What happens when you call Collections.sort(myList), how do you think? It is obvious, that efficient sorting algorithm will be applied, isn't it? Not so easy.

First, list.toArray() method is called. Depending on which one of the two most common List implementations you use: ArrayList or LinkedList, it costs array creation and either efficient System.arraycopy() call in the case of ArrayList or list iteration and one-by-one element copying in the case of LinkedList.

Next, the array will be sorted using Arrays.sort(Object[]) method. Guess, what happens there. Another array of the same size is created, elements are copied into it (pretty efficiently though), and mergesort is performed on it recursively.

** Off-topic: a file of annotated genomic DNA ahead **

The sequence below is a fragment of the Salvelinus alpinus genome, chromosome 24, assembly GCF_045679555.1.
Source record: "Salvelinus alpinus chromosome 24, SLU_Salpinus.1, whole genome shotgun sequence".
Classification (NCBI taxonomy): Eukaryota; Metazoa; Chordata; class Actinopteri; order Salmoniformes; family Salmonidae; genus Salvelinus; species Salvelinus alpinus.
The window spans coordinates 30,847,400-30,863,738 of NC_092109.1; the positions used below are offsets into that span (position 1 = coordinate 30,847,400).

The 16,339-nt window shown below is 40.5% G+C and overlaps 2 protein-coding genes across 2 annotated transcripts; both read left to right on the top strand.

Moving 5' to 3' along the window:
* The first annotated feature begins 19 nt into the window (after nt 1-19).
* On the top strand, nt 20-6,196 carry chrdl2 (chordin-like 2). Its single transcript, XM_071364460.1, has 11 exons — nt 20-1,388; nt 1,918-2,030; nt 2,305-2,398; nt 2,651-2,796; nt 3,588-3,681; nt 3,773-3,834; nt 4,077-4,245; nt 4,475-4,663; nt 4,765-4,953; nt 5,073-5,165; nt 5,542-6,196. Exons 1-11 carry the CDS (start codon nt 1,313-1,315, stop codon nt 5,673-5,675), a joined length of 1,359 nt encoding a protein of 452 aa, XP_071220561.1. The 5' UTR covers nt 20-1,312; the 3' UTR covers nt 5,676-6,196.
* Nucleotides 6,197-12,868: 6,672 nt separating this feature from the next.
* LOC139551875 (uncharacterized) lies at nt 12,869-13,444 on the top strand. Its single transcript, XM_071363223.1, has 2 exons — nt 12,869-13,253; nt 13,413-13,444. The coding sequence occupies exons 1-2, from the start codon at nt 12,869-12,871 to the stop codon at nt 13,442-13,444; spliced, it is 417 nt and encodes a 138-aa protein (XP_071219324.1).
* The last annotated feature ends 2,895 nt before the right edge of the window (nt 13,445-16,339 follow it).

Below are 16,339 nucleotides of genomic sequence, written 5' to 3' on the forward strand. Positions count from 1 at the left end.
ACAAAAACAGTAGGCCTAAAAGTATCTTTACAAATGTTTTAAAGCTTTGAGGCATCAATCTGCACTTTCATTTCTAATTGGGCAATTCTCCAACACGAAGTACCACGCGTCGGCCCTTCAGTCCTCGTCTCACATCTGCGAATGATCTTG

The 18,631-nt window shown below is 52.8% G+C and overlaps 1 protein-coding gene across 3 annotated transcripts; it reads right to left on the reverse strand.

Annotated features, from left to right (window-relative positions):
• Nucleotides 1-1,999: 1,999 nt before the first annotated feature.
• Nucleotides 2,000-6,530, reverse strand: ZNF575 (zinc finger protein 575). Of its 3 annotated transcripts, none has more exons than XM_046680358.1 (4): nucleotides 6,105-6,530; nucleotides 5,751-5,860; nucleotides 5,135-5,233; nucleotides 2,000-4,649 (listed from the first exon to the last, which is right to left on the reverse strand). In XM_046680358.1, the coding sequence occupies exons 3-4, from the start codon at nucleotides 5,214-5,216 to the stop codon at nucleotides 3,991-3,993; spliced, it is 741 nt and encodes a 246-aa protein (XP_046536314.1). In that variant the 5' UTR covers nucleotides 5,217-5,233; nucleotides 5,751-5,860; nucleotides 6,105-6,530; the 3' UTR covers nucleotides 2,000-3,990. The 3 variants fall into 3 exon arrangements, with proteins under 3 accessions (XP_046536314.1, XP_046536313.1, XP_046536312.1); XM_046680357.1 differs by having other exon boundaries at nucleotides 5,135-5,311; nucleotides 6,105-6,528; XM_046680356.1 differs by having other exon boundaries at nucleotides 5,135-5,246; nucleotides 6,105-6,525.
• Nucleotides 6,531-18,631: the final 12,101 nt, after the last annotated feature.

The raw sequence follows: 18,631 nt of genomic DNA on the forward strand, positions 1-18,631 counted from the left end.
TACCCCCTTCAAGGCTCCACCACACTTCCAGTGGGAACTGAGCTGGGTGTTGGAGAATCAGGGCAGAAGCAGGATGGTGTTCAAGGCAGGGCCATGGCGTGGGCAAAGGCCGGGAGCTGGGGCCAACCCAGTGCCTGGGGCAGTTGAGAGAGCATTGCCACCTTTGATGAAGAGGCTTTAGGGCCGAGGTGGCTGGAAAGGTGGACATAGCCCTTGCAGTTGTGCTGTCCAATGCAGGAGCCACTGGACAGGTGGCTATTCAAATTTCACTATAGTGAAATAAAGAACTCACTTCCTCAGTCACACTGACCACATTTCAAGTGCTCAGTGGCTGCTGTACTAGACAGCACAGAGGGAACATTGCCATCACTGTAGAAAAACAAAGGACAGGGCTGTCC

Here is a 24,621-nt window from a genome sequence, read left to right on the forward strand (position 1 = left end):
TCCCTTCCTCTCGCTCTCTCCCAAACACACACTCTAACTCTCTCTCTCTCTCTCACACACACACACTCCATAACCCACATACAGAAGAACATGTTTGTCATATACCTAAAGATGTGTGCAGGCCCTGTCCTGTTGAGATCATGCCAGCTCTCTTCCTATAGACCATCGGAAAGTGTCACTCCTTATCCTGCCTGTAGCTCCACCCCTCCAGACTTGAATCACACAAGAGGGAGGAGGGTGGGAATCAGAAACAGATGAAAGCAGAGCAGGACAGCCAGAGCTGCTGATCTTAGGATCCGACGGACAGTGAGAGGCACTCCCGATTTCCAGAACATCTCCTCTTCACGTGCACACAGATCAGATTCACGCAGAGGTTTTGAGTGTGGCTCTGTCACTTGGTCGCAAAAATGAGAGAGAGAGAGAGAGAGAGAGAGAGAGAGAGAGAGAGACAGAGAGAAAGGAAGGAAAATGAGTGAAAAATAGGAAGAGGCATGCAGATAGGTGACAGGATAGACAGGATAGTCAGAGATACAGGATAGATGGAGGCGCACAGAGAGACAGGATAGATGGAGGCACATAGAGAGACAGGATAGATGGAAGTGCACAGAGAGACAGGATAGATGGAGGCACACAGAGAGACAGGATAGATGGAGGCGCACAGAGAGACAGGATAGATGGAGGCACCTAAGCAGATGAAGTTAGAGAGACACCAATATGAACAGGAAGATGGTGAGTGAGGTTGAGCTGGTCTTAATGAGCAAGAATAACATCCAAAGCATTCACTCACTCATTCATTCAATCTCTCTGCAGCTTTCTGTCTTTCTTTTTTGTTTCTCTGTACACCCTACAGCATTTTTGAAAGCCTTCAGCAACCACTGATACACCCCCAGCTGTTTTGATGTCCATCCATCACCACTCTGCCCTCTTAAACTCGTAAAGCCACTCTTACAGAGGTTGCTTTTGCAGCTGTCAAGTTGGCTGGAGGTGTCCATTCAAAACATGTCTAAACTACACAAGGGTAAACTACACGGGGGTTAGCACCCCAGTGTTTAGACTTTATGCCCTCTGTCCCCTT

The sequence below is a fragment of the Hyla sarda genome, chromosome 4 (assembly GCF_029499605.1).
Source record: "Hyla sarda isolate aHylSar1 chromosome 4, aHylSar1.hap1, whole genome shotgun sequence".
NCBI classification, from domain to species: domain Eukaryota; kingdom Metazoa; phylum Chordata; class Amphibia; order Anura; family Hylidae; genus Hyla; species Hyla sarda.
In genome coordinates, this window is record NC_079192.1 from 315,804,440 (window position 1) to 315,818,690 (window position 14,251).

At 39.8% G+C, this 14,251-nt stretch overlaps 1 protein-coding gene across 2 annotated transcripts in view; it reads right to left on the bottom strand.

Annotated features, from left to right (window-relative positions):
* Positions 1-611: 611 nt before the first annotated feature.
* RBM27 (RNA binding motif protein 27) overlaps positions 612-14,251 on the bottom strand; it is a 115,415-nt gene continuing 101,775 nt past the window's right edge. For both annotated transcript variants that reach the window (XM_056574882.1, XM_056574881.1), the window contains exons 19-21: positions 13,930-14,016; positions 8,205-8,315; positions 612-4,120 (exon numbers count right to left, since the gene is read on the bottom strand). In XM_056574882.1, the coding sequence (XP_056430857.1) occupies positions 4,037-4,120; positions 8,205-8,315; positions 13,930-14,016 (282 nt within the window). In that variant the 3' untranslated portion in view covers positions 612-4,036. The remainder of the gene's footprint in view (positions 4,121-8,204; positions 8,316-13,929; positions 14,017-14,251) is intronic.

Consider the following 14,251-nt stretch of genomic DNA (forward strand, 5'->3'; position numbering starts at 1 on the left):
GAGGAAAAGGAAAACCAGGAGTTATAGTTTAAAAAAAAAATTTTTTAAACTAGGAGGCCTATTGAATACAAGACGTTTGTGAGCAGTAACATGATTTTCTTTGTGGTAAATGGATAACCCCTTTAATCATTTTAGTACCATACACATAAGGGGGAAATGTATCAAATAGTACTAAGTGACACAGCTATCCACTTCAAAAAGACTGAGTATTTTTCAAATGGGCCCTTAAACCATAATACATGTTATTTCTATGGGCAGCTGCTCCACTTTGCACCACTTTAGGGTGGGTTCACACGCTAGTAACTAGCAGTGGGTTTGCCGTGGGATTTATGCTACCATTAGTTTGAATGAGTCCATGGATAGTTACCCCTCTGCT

In the end, elements are copied from the sorted array into initial List one by one.

Grand total cost is 2 array creations and sorting cost equal to O(n*log(n)). Don't forget about recursive calls.

Now suppose, that system under load has to perform dozens of such sorts per second on an array of size about 20000. This becomes a bottleneck.

The solution is easy: write custom sorting procedure and perform quicksort on your ArrayList or consider to use another container, e.g. SortedSet. Arrays.sort() for arrays of primitive types doesn't suffer of redundant array creation. It merely uses quicksort.

For the future: know you libs.
Best of luck!